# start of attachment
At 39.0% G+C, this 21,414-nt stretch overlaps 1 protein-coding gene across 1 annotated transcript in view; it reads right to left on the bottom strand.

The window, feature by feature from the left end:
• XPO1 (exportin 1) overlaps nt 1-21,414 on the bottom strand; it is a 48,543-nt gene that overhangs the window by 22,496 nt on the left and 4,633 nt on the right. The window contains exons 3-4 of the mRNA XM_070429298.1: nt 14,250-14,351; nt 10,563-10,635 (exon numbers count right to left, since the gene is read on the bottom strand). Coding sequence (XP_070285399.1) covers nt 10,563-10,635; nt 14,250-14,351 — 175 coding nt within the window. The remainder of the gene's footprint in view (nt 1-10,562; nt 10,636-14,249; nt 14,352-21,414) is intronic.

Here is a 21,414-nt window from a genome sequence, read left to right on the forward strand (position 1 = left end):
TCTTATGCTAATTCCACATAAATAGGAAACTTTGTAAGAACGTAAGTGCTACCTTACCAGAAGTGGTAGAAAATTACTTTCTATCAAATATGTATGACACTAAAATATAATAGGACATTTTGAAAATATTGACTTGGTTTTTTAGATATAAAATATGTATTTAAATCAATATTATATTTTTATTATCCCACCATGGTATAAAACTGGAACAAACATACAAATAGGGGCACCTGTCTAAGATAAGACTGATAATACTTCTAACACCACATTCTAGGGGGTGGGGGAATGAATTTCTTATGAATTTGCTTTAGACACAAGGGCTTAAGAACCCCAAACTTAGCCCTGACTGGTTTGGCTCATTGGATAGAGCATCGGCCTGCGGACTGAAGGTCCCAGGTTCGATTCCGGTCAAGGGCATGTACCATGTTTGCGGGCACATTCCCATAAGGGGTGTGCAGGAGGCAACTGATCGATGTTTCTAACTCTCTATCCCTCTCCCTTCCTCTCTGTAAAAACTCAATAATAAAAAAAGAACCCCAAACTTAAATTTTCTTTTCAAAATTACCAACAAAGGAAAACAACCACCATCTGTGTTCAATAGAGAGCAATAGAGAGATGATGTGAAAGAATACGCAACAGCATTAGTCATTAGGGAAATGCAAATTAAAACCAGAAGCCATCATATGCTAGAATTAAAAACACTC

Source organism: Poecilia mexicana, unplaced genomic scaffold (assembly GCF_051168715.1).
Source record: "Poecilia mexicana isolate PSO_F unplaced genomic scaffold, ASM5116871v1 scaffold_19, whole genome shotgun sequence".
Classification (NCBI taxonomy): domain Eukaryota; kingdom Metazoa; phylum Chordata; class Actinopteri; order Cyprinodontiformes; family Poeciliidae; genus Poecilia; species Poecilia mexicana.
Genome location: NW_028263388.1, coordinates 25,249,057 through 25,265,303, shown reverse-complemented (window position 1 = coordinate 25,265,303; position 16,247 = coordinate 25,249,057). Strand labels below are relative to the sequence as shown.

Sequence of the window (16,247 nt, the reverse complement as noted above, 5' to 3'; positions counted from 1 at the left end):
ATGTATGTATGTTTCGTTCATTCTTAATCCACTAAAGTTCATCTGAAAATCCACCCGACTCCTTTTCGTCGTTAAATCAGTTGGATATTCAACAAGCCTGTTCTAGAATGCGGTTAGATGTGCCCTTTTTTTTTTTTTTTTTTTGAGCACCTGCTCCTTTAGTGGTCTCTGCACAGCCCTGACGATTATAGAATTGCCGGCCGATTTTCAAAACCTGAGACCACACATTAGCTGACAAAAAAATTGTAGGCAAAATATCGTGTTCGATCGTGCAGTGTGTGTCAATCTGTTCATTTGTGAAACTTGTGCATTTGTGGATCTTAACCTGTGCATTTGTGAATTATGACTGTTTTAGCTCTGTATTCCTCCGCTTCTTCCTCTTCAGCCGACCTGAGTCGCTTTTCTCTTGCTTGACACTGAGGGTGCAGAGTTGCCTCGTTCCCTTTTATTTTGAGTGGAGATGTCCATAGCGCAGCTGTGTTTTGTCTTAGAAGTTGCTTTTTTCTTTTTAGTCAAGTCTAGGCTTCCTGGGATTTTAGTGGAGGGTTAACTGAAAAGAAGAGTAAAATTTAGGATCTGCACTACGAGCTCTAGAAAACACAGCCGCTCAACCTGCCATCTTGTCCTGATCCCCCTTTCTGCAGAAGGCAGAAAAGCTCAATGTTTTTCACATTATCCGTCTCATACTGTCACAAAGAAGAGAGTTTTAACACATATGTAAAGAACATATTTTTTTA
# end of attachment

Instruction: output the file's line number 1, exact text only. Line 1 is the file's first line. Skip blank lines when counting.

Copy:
At 39.0% G+C, this 21,414-nt stretch overlaps 1 protein-coding gene across 1 annotated transcript in view; it reads right to left on the bottom strand.